Sunday, April 12, 2020

Americans Always Help During Disasters

In March of 2017, wildfires swept across Texas, Kansas, Oklahoma, and Colorado. Dry conditions and high winds drove fires across what was later learned to be over a million acres. Besides the absolute destruction of homes, barns, businesses, the fires wiped out pastures and hay fields, But worse of all, it claimed the lives of seven people and killed an untold number of cattle.

Ranchers were in bad straits after wildfires swept through the Great Plains. That fire left in its wake a trail of loss, tragedy, devastation, death, and despair.

Because of it's widespread destruction and shear magnitude, it was called the heartland's Hurricane Katrina. Of course, as was the case in other disasters in America, Americans came forward to help when Congress wouldn't because of political reasons. Knowing that the surviving cattle needing to be fed, ranchers and farmers from around the region starting donating hay and feed.

Since I'm been asked about my link to the WRCA Foundation, I want to take a minute to say that among the many who showed up to help was the WRCA.

The Working Ranch Cowboy Association was started in 1995 by a group of men and women from across the West who wanted to promote ranching on a National and International level. Among their goals was their desire to keep the American Cowboy lifestyle alive and well.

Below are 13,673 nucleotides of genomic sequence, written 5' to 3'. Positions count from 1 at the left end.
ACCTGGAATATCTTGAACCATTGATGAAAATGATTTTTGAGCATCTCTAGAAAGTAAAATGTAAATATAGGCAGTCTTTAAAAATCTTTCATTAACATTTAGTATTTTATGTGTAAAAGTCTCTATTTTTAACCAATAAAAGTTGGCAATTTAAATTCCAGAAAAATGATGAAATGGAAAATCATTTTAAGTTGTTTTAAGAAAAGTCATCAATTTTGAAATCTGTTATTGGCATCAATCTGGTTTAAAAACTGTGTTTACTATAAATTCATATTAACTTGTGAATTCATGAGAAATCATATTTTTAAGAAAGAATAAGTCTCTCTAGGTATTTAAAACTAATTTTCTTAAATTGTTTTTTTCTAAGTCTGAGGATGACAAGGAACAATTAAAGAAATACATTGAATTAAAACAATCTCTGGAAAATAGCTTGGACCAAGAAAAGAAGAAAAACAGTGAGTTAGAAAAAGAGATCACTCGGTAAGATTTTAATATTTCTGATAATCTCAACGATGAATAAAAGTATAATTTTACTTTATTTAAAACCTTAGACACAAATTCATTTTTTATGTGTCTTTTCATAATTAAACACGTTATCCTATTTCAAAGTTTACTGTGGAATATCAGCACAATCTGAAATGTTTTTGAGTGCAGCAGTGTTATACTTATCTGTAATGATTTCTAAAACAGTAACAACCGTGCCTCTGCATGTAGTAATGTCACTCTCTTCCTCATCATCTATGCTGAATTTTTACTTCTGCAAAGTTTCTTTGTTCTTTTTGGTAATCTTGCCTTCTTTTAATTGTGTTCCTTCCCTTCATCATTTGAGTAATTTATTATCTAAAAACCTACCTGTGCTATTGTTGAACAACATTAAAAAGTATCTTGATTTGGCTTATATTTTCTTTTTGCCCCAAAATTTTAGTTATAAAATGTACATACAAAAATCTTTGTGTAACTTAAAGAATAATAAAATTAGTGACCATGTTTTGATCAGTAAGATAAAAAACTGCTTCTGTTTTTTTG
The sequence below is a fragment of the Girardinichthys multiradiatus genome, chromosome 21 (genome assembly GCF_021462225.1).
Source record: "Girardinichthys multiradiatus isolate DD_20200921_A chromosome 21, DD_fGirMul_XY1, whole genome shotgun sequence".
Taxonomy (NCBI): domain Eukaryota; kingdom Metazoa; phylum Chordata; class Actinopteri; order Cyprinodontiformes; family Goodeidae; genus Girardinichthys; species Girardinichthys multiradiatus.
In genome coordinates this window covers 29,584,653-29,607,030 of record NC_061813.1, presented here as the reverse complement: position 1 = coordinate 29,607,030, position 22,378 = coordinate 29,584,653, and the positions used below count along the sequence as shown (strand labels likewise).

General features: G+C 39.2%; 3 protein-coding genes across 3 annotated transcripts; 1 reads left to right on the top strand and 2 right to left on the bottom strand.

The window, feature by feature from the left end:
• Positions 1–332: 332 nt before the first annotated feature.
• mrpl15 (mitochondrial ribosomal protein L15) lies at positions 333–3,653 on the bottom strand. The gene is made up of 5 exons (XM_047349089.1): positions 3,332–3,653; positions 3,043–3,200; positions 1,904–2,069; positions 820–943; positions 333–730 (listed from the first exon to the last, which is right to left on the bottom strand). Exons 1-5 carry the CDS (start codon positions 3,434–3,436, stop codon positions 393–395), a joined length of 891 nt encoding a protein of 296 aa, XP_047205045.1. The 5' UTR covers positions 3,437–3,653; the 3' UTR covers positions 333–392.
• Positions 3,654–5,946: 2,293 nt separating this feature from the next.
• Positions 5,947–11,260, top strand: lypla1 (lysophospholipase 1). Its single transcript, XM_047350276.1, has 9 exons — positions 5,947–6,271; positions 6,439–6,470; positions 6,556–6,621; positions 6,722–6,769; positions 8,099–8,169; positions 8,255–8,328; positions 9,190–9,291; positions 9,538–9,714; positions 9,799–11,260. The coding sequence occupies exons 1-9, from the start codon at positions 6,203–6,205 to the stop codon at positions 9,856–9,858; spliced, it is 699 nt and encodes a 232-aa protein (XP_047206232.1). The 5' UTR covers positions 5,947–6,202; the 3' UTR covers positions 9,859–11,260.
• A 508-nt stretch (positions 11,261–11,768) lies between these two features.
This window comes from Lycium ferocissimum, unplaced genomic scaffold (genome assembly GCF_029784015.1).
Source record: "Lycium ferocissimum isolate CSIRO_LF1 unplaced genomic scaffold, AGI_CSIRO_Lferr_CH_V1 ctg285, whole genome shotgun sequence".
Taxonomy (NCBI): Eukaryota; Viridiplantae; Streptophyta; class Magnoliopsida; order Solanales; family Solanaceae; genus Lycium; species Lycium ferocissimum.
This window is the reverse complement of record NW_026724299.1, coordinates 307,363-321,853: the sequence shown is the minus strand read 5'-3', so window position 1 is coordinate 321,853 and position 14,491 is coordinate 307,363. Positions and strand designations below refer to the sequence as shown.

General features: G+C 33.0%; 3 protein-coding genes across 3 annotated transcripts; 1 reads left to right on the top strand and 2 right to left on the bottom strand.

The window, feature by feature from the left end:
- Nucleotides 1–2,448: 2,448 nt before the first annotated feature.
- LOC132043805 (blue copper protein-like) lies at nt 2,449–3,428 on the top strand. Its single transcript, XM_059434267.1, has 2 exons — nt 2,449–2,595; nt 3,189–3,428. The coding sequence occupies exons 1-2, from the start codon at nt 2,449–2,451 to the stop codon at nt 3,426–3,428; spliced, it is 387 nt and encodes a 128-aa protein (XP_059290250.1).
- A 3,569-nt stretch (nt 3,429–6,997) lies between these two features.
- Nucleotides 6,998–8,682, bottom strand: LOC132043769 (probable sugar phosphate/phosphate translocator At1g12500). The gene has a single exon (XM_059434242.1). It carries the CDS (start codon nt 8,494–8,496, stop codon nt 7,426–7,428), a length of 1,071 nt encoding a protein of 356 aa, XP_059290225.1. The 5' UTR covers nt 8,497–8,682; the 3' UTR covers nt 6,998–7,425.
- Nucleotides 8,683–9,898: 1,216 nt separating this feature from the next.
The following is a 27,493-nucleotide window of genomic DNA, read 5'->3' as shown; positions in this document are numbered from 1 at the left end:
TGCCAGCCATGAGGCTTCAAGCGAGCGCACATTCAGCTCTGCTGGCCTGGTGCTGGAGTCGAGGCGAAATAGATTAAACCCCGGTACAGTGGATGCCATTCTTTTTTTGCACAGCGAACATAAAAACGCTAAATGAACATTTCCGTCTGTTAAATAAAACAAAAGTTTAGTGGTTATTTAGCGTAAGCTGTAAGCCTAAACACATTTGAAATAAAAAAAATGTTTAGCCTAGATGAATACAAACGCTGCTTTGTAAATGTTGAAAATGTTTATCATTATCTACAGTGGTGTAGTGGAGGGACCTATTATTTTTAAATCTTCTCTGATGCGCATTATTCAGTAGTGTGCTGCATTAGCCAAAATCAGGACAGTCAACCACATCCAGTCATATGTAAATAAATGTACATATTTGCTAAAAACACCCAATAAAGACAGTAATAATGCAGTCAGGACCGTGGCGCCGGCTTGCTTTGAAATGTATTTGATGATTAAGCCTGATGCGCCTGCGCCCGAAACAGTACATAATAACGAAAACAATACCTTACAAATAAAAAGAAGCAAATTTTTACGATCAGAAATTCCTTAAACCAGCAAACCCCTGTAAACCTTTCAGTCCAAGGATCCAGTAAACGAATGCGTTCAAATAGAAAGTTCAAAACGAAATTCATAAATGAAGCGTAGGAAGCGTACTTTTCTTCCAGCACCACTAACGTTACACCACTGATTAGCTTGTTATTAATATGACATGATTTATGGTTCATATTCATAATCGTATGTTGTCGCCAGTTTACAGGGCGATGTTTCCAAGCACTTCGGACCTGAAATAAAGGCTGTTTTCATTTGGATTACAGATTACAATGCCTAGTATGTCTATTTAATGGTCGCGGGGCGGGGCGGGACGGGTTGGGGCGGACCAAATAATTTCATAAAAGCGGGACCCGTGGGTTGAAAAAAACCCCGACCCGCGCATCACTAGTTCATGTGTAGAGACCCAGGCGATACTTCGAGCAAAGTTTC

Their focus is on the working ranch cowboy, and to do so the WRCA produces the World Championship Ranch Rodeo as a means of showcasing the skills of the working ranch cowboy.

But above all, the WRCA's events are used to raise funds for the WRCA Foundation. Their WRCA Foundation has a Crisis Fund that provides financial and other assistance to working ranch cowboys and their families who are suffering significant hardship and who are not otherwise able to provide for their immediate needs.

According to the WRCA, a working ranch cowboy is any person, male or female, who derives a significant portion of his or her income from taking care of cattle on a cattle ranch. Day workers are included. Of course, that's who were hard hit in March of 2017 wildfires that swept across Texas, Kansas, Oklahoma, and Colorado. 

Whether it was the many many firefighters who rush toward the fire to try to contain the destruction, or the ranchers and farmers, friends and families, who stepped forward to help in the aftermath, Americans always help during disasters. We can all pray for those who were loss, pray for those who loss everything, and of course step forward and help in any way that we can. 

For me, I support the WRCA Foundation. I have for years in whatever small way that I can. Whether it's the WRCA or another organization, it's up to us to step forward to help during disasters. And by the way, think about this, many who don't have the money to make a donation, actually gave their time to help in the recovery efforts. 

Because helping is what real Americans do, they gave of themselves. God bless them for that. After all, all is appreciated. 

That's just the way I see it.

Tom Correa 

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